Therefore, it is a primary object of the present invention to provide an improved tracking system for endless abrasive belts which accommodates for anomalous belt wear, by establishing an intermittent repositioning of the tracking roll, dependent upon the extent and direction of tracking activity required.
It is a further object of the present invention to provide an improved tracking system for endless abrasive belts which utilizes a primary sensor, along with a primary belt tracking driver responsive to the primary sensor, and which additionally utilizes a secondary belt tracking driver which is responsive to the extent and direction of control required by the primary driver in maintaining belt position.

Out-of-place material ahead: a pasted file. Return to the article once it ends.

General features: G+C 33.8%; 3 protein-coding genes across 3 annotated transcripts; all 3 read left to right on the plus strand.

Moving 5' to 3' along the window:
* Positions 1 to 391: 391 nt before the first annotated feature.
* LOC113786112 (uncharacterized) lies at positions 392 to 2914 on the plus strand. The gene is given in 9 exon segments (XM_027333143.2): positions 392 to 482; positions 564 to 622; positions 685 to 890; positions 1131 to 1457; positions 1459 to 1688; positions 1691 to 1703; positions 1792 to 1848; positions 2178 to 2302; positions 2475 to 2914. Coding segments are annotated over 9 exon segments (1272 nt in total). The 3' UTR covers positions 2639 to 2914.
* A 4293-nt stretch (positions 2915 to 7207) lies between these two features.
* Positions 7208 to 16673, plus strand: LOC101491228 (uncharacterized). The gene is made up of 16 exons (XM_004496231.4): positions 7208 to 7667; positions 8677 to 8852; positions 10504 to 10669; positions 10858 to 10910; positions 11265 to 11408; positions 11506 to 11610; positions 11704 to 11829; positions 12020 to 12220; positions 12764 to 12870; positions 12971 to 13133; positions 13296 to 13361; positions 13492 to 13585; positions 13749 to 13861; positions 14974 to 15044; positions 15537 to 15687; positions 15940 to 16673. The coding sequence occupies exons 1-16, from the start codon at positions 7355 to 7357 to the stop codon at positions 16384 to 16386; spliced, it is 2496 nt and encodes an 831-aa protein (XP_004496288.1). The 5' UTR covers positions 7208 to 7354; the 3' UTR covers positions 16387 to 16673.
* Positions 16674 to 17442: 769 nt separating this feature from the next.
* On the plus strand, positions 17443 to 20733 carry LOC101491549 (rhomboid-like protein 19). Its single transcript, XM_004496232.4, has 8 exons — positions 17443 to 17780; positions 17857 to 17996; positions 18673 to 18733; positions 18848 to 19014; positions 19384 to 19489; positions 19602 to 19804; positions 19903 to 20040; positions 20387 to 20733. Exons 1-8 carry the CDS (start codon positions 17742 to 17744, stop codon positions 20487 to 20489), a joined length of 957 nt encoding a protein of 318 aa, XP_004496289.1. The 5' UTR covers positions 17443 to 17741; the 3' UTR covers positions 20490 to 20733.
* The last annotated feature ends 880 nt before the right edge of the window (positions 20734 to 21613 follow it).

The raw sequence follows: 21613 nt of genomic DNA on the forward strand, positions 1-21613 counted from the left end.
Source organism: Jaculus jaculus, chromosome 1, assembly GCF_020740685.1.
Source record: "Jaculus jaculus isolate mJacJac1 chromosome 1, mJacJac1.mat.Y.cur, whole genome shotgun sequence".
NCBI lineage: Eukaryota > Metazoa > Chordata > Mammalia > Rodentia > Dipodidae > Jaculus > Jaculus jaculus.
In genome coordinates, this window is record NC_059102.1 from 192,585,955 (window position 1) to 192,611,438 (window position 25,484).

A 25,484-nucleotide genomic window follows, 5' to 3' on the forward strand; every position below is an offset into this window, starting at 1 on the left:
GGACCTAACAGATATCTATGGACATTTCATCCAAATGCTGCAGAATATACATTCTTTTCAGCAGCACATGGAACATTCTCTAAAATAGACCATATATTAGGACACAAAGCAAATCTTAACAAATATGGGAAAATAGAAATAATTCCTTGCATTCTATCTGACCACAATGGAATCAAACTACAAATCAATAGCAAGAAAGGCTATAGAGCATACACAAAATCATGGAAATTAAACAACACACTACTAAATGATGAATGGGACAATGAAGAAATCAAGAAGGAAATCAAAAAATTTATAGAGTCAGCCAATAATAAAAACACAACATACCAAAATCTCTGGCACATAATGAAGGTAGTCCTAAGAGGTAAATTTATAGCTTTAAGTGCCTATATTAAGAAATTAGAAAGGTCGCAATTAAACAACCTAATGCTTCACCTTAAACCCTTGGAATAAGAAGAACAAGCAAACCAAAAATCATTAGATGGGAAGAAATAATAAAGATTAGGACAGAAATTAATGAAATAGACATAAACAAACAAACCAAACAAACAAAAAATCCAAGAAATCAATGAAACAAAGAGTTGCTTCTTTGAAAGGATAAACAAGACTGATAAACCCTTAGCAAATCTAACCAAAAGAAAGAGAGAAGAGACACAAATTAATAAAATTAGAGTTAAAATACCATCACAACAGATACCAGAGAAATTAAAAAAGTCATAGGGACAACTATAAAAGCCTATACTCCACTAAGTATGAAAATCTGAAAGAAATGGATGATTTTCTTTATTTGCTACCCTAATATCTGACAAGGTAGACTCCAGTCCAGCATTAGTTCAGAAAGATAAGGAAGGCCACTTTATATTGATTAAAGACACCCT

It is a further object of the present invention to provide an improved tracking system for endless abrasive belts which utilizes a primary belt tracking driver for maintaining and achieving substantially instantaneous repositioning of the belt laterally of the rolls, along with a secondary belt tracking driver which functions to intermittently reposition or adjust the axis of the tracking roll.
Other and further objects of the present invention will become apparent to those skilled in the art upon a study of the following specification, appended claims, and accompanying drawings.
FIG. 1 is a perspective view of a grinding head including the rolls normally utilized in a typical belt-type abrading machine, with the apparatus being provided with the improved belt tracking system of the present invention;